The worst drought in almost a century has left millions of Brazilians facing water shortages and the risk of power blackouts, complicating the country’s efforts to recover from the devastating impact of the coronavirus pandemic.
The agricultural centres in São Paulo state and Mato Grosso do Sul have been worse affected, after the November-March rainy season produced the lowest level of rainfall in 20 years.
Water levels in the Cantareira system of reservoirs, which serves about 7.5m people in São Paulo city, dropped to below one-tenth of its capacity this year. Brazil’s mines and energy ministry has called it country’s worst drought in 91 years.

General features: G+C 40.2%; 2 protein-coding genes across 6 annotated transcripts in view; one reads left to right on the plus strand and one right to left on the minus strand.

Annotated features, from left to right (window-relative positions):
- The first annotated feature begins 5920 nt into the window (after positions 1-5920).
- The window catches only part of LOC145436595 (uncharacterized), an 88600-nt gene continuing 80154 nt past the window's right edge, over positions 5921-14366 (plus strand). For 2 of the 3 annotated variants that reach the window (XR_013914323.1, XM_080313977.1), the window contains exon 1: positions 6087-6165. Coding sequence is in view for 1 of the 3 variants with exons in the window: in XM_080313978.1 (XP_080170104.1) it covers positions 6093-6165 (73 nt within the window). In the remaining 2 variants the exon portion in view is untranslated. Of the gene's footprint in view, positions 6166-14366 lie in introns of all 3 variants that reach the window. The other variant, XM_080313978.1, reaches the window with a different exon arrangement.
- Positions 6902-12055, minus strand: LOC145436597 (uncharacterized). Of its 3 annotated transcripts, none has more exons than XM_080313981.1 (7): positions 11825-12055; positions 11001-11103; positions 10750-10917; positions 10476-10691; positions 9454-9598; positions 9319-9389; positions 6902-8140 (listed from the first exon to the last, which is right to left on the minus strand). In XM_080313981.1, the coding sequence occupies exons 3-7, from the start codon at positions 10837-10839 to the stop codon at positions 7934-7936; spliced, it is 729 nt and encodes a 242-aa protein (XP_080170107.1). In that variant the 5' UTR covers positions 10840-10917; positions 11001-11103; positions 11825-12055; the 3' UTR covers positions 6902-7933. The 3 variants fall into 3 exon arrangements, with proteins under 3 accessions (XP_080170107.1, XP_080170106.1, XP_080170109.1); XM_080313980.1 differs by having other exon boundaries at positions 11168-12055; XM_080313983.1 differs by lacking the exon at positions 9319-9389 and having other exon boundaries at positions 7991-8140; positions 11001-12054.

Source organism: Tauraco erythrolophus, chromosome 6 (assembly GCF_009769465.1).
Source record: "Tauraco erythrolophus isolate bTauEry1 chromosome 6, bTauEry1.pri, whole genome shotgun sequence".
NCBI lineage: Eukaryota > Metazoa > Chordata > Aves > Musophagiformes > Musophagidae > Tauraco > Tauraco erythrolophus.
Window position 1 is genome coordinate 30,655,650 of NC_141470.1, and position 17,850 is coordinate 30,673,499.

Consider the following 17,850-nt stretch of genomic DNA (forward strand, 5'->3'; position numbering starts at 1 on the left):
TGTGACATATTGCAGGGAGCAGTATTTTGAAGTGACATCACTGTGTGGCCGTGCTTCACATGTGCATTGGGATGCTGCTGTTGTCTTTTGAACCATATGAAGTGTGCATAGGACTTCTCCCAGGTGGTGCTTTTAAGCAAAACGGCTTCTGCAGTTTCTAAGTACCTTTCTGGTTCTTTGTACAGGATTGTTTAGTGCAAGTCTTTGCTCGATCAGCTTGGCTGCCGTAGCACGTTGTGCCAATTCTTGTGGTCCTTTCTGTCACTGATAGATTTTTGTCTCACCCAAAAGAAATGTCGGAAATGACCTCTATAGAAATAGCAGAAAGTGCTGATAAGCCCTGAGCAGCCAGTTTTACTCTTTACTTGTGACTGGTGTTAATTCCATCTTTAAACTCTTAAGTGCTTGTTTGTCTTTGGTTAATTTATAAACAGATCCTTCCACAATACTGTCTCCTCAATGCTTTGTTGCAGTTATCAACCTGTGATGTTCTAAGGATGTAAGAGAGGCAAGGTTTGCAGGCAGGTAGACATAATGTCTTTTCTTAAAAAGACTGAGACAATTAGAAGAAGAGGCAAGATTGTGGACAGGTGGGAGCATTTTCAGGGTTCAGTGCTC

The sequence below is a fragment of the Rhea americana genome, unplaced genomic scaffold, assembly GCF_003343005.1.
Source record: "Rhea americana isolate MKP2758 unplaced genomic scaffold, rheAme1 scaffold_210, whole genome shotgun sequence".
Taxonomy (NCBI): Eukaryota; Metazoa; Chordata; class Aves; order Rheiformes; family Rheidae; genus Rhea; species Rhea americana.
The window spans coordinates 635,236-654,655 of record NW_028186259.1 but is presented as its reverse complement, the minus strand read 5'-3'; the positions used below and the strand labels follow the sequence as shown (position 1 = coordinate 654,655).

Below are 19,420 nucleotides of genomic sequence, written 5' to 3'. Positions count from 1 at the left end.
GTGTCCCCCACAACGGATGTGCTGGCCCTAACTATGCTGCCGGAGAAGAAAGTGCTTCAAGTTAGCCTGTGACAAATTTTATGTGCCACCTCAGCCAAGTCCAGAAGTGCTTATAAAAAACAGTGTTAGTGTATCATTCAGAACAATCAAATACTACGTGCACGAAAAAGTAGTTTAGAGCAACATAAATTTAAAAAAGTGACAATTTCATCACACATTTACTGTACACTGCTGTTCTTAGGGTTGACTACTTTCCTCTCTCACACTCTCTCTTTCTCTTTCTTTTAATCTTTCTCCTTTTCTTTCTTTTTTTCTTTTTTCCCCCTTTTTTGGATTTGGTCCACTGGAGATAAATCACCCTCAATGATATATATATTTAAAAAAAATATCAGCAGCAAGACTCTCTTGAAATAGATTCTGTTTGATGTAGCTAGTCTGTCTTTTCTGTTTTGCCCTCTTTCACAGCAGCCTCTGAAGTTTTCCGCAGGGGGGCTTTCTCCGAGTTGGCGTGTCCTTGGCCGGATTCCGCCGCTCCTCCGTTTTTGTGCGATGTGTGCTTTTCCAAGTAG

“Lately we’ve been without water every other day, but it was usually at night. But on Thursday we had no water all day,” said Nilza Maria Silva Duarte from São Paulo’s working class east zone.
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“The lack of water in the rivers and reservoirs means farmers won’t be able to irrigate their lands, which will lead to a fall in agricultural production,”https://t.co/uxQZ601z9q
— Sam Cowie (@SamCowie84) June 19, 2021